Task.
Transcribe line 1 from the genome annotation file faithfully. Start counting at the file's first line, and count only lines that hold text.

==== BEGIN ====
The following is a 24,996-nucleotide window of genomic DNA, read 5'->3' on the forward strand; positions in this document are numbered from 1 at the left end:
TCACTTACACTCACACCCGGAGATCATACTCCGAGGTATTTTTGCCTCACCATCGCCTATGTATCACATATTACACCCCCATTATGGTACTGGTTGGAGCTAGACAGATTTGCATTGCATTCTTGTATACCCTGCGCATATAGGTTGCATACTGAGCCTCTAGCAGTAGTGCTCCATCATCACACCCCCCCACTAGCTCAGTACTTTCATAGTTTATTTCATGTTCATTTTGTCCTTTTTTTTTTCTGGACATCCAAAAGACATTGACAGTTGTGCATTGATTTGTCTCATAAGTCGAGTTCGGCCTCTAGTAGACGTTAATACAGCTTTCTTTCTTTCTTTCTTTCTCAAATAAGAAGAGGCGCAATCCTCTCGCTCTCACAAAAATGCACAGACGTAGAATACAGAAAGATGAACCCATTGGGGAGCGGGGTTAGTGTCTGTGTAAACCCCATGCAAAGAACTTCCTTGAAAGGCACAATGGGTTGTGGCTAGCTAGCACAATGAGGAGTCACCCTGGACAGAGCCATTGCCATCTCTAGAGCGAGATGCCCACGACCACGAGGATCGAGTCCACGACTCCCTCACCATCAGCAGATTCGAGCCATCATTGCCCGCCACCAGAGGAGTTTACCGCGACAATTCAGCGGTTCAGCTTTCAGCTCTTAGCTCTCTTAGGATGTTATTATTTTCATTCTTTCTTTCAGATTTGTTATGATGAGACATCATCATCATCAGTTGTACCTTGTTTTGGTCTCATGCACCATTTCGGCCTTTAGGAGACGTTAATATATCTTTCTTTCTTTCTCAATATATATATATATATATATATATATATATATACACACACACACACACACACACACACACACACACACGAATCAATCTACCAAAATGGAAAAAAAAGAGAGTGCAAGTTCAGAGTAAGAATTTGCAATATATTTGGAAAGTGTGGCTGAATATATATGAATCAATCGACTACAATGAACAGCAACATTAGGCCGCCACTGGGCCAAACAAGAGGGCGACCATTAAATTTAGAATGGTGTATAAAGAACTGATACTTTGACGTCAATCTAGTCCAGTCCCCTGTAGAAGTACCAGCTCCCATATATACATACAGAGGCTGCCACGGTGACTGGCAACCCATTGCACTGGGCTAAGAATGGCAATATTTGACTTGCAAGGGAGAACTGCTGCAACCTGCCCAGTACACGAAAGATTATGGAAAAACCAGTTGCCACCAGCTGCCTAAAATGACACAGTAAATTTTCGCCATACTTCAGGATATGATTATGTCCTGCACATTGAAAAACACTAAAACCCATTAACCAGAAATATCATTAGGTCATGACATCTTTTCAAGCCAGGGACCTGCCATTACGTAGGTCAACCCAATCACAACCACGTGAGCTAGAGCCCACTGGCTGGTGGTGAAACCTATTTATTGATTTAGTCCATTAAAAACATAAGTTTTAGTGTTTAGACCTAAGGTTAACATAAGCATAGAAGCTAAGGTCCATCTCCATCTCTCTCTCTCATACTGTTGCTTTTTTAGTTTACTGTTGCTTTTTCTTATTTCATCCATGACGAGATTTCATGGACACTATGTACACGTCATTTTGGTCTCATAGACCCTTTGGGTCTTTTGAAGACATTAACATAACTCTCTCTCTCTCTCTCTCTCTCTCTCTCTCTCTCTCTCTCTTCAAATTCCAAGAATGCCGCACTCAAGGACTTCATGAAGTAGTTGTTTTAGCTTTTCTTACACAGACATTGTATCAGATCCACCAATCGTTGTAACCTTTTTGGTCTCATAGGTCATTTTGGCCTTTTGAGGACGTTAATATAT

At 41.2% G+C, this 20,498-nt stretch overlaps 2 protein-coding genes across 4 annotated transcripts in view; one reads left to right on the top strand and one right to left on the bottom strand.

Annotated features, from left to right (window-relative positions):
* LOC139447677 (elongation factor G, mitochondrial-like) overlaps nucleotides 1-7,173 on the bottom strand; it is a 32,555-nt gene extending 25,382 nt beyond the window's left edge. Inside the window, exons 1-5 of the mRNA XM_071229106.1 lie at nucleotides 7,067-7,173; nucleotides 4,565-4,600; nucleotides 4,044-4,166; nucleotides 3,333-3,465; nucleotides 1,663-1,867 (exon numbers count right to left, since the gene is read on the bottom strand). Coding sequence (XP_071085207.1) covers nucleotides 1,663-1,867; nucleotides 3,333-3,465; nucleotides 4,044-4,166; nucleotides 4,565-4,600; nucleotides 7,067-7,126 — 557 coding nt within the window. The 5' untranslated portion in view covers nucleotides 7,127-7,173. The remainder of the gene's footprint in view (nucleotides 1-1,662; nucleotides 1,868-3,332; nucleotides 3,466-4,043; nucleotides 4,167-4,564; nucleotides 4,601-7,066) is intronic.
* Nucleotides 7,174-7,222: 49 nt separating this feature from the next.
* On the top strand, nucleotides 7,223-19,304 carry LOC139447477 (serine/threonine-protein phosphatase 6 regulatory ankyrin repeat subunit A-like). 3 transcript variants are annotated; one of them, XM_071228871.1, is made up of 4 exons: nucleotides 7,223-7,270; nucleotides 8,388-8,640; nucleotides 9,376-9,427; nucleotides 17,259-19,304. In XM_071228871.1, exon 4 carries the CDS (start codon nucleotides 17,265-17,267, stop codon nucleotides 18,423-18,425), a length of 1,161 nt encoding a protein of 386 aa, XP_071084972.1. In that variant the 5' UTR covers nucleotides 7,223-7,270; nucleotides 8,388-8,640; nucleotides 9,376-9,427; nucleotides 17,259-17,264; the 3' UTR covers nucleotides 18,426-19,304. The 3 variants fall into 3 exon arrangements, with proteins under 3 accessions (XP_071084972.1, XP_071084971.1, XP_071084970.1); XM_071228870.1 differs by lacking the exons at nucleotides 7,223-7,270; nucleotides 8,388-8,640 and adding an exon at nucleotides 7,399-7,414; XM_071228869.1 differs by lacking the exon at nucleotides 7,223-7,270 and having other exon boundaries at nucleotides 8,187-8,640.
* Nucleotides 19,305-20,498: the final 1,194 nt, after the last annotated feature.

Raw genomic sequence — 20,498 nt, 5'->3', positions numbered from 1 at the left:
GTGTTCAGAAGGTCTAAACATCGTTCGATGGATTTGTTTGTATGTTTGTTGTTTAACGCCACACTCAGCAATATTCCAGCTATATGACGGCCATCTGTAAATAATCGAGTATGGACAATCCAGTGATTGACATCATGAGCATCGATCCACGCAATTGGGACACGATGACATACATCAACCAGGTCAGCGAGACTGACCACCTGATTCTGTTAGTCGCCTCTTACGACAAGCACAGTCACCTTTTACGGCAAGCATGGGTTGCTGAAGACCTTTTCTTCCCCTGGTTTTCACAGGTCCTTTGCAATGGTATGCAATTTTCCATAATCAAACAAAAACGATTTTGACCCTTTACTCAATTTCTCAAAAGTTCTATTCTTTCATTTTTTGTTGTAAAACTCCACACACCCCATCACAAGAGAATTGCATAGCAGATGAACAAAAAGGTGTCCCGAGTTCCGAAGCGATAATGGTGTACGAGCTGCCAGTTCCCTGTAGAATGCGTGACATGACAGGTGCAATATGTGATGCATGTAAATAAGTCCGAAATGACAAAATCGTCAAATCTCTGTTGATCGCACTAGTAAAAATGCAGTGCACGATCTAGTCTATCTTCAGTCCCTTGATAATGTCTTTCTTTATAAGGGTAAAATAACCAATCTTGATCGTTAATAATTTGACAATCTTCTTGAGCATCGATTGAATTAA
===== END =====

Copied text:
The following is a 24,996-nucleotide window of genomic DNA, read 5'->3' on the forward strand; positions in this document are numbered from 1 at the left end: